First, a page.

‘Noah’ Review: Starring Russell Crowe, Jennifer Connelly & Emma Watson

Posted in Film, Reviews by - March 28, 2014
‘Noah’ Review: Starring Russell Crowe, Jennifer Connelly & Emma Watson

It’s one of the most famous biblical epics and told through the eyes of visionary filmmaker Darren Aronofsky (2010’s Black Swan), Noah is a cinematic experience fueled by strong performances, gorgeous cinematography and a memorable score.

Based off the story that is told in The Book of Genesis in The Old Testament of The Bible, Noah is about a man who is chosen by God to build an ark to save his family and two of every living thing on earth before an apocalyptic flood.

Noah (Russell Crowe) and his wife Naameh (Jennifer Connelly), their three sons Shem (Douglas Booth), Ham (Logan Lerman) and Japheth (Leo McHugh Carroll) and Ila (Emma Watson), who they took in as a young girl, all start building the ark with the help of The Watchers.

Noah isn’t told word for word from the story in the Bible, but Aronofsky stays pretty true to the meaning of the story and manages to create what is a short story in the Bible to a two hour and ten minute long film. Noah isn’t a documentary or a non-fiction film, Aronofsky takes artistic license and made a film that all audiences can enjoy, discuss, learn from and question. It’s pro-religion, though it makes way for action heavy scenes that lead up to the flood.

Russell Crowe has already proved his acting skills time and time again, especially in 2000’s Gladiator and 2001’s A Beautiful Mind, but as our title character here, he is absolutely spectacular. His Noah is polarizing and thought provoking and if you’re expecting to find the cookie cutter Noah that is pictured in children’s books, you’ve come to the wrong place. Crowe’s Noah is loving, loyal, intense, brutal and even a little mad at times.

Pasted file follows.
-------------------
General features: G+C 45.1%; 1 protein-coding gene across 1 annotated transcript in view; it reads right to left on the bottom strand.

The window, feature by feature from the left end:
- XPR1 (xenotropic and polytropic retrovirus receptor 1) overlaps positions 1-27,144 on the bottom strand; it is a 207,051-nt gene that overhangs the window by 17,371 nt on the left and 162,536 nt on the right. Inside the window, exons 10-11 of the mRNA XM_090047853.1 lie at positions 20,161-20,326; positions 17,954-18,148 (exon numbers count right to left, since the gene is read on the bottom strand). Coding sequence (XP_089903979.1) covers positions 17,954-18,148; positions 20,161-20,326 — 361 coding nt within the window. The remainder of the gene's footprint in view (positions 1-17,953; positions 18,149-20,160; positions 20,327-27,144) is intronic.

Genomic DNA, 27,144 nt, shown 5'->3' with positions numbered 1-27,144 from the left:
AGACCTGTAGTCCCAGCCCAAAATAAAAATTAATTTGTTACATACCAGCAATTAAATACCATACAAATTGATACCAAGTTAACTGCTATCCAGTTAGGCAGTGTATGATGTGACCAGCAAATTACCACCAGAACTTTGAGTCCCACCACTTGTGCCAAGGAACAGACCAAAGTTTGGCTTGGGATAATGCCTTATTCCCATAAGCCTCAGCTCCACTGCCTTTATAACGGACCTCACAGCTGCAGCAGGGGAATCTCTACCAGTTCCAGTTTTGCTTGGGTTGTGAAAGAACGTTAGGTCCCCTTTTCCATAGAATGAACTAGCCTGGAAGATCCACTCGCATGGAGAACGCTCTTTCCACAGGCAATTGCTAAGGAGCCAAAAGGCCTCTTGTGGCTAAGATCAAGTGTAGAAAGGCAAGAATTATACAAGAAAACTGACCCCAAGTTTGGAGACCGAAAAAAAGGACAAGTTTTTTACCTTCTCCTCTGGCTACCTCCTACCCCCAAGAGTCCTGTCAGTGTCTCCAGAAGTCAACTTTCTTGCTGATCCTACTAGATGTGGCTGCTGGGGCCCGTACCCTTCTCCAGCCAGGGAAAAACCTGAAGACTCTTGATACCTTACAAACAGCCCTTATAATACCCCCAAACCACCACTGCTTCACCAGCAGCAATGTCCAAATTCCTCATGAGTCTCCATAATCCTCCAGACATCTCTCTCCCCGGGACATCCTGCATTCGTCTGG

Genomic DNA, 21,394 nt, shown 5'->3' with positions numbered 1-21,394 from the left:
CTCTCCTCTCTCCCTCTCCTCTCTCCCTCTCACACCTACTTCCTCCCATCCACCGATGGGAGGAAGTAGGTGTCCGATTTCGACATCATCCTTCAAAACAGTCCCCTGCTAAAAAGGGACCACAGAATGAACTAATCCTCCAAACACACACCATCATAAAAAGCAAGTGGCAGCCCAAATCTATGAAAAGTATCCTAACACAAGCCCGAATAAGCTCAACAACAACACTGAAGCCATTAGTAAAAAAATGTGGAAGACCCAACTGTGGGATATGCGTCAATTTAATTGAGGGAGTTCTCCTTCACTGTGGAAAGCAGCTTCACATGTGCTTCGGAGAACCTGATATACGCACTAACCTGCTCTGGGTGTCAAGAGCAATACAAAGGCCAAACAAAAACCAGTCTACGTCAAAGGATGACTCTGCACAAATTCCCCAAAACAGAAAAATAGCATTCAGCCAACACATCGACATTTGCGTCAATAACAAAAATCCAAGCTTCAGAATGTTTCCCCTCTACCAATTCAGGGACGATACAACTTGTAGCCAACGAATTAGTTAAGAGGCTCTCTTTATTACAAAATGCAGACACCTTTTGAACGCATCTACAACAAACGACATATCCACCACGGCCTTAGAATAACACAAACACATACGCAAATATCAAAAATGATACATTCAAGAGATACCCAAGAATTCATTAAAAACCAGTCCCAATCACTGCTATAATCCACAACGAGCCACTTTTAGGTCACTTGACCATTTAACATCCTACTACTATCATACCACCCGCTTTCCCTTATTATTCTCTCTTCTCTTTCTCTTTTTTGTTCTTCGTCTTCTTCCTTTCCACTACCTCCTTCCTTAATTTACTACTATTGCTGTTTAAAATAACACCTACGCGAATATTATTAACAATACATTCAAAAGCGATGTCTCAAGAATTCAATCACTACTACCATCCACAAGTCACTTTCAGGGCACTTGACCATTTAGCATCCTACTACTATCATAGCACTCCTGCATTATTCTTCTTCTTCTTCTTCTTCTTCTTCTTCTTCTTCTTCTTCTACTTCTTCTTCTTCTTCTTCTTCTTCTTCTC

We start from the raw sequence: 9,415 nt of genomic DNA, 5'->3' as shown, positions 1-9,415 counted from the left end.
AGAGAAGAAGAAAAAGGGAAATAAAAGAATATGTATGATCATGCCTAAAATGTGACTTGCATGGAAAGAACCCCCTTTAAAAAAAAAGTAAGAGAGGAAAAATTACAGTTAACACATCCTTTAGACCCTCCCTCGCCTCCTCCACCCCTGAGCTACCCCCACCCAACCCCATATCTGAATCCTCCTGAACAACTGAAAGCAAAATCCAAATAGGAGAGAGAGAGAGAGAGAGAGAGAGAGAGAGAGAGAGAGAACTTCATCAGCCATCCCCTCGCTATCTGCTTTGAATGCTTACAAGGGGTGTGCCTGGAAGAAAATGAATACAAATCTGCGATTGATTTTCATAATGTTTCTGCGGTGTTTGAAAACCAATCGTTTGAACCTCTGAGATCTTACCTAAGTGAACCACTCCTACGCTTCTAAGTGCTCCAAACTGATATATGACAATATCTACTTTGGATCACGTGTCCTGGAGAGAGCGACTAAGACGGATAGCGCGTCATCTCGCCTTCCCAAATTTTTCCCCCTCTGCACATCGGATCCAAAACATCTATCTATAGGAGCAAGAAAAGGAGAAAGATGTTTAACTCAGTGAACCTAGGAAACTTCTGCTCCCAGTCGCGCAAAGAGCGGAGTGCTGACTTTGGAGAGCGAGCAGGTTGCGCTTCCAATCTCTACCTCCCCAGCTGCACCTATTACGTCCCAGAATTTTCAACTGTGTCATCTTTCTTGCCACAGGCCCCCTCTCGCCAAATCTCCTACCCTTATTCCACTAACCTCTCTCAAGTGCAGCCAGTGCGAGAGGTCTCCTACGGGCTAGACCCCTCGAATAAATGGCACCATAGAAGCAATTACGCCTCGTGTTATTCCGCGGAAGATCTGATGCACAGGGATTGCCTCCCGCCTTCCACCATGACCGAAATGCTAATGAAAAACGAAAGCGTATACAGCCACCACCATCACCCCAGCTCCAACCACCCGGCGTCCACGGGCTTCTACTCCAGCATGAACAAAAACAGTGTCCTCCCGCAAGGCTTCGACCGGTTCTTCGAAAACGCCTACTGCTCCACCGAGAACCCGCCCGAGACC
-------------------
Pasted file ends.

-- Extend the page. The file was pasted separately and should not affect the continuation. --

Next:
And we need to talk about Jennifer Connelly, who is not only one of the best actresses working today, but one of the most gorgeous as well. Aronofsky’s earthy tones and grim storytelling only added to Connelly’s incredible dark features, which enhanced her performance and made her all the more compelling to watch. This film is filled with amazing performances, but Connelly certainly stands out as one of the best I’ve seen all year. There is a gut-wrenching scene between her and Crowe and I was getting so choked up over it that I had to remind myself to breathe.

Though the film was not shot in IMAX, they converted the film to take up the full IMAX screen, which is worth the extra few bucks for the ticket. This is the type of movie that you want to see on the biggest screen possible and paired with the expert sound mixing on IMAX speakers creates a enjoyable movie theatre experience. The film is only being released on IMAX screens for one week only.

Aronofsky uses his signature quick edits to show the sequences of Noah speaking to God, who is referred to as The Creator in the film. The cinematography by Matthew Libatique is glorious and Clint Mansell’s enchanting score is a character in itself. Aronofsky’s dream team does their ultimate best in enhancing his vision and telling this story through swooping camera angles and dramatic music.

2014 has proved to be a successful year of biblical films, with last month’s Son of God, and now Noah, and later this year Ridley Scott’s Exodus starring Christian Bale will grace the screens. Aronofsky’s unique vision brought this incredible story to life beautifully and I’d be interested to see his take on other biblical stories. Crowe’s internal performance as Noah is one of the best of his career and one that we’ve seen this year. 

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